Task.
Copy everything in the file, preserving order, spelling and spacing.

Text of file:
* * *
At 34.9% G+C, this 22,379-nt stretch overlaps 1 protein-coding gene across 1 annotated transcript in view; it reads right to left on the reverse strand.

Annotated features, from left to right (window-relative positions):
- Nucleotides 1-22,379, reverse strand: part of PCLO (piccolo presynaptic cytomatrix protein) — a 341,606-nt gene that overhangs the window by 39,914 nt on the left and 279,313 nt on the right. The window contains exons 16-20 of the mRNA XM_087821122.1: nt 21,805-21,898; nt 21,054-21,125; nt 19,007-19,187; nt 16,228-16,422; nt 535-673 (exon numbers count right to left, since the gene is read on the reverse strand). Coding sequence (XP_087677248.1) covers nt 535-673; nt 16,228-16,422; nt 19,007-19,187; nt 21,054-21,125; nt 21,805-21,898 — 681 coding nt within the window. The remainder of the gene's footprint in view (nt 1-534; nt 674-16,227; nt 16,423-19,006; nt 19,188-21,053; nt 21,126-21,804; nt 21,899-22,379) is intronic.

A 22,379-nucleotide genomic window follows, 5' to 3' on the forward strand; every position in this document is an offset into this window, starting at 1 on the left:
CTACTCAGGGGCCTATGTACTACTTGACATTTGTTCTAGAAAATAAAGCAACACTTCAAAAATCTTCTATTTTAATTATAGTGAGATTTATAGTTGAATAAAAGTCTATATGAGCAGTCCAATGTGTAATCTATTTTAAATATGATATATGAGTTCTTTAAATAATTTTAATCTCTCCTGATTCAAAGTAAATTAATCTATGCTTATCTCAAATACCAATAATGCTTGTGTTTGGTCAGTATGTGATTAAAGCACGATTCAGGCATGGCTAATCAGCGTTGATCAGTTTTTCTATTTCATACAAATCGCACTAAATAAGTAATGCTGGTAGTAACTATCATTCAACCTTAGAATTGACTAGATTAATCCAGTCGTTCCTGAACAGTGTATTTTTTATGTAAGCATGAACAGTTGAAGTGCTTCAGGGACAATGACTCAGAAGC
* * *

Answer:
At 34.9% G+C, this 22,379-nt stretch overlaps 1 protein-coding gene across 1 annotated transcript in view; it reads right to left on the reverse strand.

Annotated features, from left to right (window-relative positions):
- Nucleotides 1-22,379, reverse strand: part of PCLO (piccolo presynaptic cytomatrix protein) — a 341,606-nt gene that overhangs the window by 39,914 nt on the left and 279,313 nt on the right. The window contains exons 16-20 of the mRNA XM_087821122.1: nt 21,805-21,898; nt 21,054-21,125; nt 19,007-19,187; nt 16,228-16,422; nt 535-673 (exon numbers count right to left, since the gene is read on the reverse strand). Coding sequence (XP_087677248.1) covers nt 535-673; nt 16,228-16,422; nt 19,007-19,187; nt 21,054-21,125; nt 21,805-21,898 — 681 coding nt within the window. The remainder of the gene's footprint in view (nt 1-534; nt 674-16,227; nt 16,423-19,006; nt 19,188-21,053; nt 21,126-21,804; nt 21,899-22,379) is intronic.

A 22,379-nucleotide genomic window follows, 5' to 3' on the forward strand; every position in this document is an offset into this window, starting at 1 on the left:
CTACTCAGGGGCCTATGTACTACTTGACATTTGTTCTAGAAAATAAAGCAACACTTCAAAAATCTTCTATTTTAATTATAGTGAGATTTATAGTTGAATAAAAGTCTATATGAGCAGTCCAATGTGTAATCTATTTTAAATATGATATATGAGTTCTTTAAATAATTTTAATCTCTCCTGATTCAAAGTAAATTAATCTATGCTTATCTCAAATACCAATAATGCTTGTGTTTGGTCAGTATGTGATTAAAGCACGATTCAGGCATGGCTAATCAGCGTTGATCAGTTTTTCTATTTCATACAAATCGCACTAAATAAGTAATGCTGGTAGTAACTATCATTCAACCTTAGAATTGACTAGATTAATCCAGTCGTTCCTGAACAGTGTATTTTTTATGTAAGCATGAACAGTTGAAGTGCTTCAGGGACAATGACTCAGAAGC